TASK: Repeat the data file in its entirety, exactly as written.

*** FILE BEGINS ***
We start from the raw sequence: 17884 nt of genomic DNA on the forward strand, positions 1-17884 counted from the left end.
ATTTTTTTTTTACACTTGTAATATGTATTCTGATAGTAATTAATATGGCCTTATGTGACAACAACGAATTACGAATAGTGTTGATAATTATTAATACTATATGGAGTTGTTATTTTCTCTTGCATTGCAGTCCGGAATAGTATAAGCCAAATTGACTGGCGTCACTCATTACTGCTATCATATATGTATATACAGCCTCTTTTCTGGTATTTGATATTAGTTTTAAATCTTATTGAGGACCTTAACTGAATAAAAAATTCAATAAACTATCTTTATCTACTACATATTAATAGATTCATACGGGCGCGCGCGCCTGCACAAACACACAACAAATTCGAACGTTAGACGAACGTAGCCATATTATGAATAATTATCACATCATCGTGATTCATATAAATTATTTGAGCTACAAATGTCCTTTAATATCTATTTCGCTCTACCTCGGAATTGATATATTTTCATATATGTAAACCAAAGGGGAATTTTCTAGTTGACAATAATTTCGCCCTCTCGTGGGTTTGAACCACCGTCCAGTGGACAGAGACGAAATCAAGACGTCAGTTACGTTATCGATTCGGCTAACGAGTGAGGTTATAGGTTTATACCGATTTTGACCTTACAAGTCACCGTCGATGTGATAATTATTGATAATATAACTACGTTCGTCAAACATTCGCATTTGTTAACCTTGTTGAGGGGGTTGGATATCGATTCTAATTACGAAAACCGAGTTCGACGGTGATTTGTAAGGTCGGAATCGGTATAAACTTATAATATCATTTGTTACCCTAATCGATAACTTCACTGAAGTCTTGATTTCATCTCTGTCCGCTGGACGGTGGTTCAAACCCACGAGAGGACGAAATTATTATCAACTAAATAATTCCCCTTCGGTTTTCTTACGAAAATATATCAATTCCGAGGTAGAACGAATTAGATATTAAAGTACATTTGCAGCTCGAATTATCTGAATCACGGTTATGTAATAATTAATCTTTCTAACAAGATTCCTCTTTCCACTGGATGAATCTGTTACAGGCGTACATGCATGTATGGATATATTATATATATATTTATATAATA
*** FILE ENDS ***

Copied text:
We start from the raw sequence: 17884 nt of genomic DNA on the forward strand, positions 1-17884 counted from the left end.
ATTTTTTTTTTACACTTGTAATATGTATTCTGATAGTAATTAATATGGCCTTATGTGACAACAACGAATTACGAATAGTGTTGATAATTATTAATACTATATGGAGTTGTTATTTTCTCTTGCATTGCAGTCCGGAATAGTATAAGCCAAATTGACTGGCGTCACTCATTACTGCTATCATATATGTATATACAGCCTCTTTTCTGGTATTTGATATTAGTTTTAAATCTTATTGAGGACCTTAACTGAATAAAAAATTCAATAAACTATCTTTATCTACTACATATTAATAGATTCATACGGGCGCGCGCGCCTGCACAAACACACAACAAATTCGAACGTTAGACGAACGTAGCCATATTATGAATAATTATCACATCATCGTGATTCATATAAATTATTTGAGCTACAAATGTCCTTTAATATCTATTTCGCTCTACCTCGGAATTGATATATTTTCATATATGTAAACCAAAGGGGAATTTTCTAGTTGACAATAATTTCGCCCTCTCGTGGGTTTGAACCACCGTCCAGTGGACAGAGACGAAATCAAGACGTCAGTTACGTTATCGATTCGGCTAACGAGTGAGGTTATAGGTTTATACCGATTTTGACCTTACAAGTCACCGTCGATGTGATAATTATTGATAATATAACTACGTTCGTCAAACATTCGCATTTGTTAACCTTGTTGAGGGGGTTGGATATCGATTCTAATTACGAAAACCGAGTTCGACGGTGATTTGTAAGGTCGGAATCGGTATAAACTTATAATATCATTTGTTACCCTAATCGATAACTTCACTGAAGTCTTGATTTCATCTCTGTCCGCTGGACGGTGGTTCAAACCCACGAGAGGACGAAATTATTATCAACTAAATAATTCCCCTTCGGTTTTCTTACGAAAATATATCAATTCCGAGGTAGAACGAATTAGATATTAAAGTACATTTGCAGCTCGAATTATCTGAATCACGGTTATGTAATAATTAATCTTTCTAACAAGATTCCTCTTTCCACTGGATGAATCTGTTACAGGCGTACATGCATGTATGGATATATTATATATATATTTATATAATA